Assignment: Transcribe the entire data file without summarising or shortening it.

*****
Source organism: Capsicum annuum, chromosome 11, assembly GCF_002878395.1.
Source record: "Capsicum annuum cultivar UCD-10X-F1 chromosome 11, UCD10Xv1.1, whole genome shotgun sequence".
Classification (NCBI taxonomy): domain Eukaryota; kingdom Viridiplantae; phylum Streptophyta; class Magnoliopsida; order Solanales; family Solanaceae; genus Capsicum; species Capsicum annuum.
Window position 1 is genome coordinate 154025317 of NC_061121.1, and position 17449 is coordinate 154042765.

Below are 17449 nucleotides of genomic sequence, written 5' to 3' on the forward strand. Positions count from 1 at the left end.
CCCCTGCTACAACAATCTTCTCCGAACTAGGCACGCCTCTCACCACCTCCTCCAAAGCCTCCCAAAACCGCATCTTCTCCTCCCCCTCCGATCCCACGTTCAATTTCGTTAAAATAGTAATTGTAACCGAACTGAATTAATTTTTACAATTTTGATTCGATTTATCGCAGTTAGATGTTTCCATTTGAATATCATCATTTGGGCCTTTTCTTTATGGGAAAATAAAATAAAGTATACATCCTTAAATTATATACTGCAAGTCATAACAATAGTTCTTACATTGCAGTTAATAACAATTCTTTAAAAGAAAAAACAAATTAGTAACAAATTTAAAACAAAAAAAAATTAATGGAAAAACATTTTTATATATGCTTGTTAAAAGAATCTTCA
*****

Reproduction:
Source organism: Capsicum annuum, chromosome 11, assembly GCF_002878395.1.
Source record: "Capsicum annuum cultivar UCD-10X-F1 chromosome 11, UCD10Xv1.1, whole genome shotgun sequence".
Classification (NCBI taxonomy): domain Eukaryota; kingdom Viridiplantae; phylum Streptophyta; class Magnoliopsida; order Solanales; family Solanaceae; genus Capsicum; species Capsicum annuum.
Window position 1 is genome coordinate 154025317 of NC_061121.1, and position 17449 is coordinate 154042765.

Below are 17449 nucleotides of genomic sequence, written 5' to 3' on the forward strand. Positions count from 1 at the left end.
CCCCTGCTACAACAATCTTCTCCGAACTAGGCACGCCTCTCACCACCTCCTCCAAAGCCTCCCAAAACCGCATCTTCTCCTCCCCCTCCGATCCCACGTTCAATTTCGTTAAAATAGTAATTGTAACCGAACTGAATTAATTTTTACAATTTTGATTCGATTTATCGCAGTTAGATGTTTCCATTTGAATATCATCATTTGGGCCTTTTCTTTATGGGAAAATAAAATAAAGTATACATCCTTAAATTATATACTGCAAGTCATAACAATAGTTCTTACATTGCAGTTAATAACAATTCTTTAAAAGAAAAAACAAATTAGTAACAAATTTAAAACAAAAAAAAATTAATGGAAAAACATTTTTATATATGCTTGTTAAAAGAATCTTCA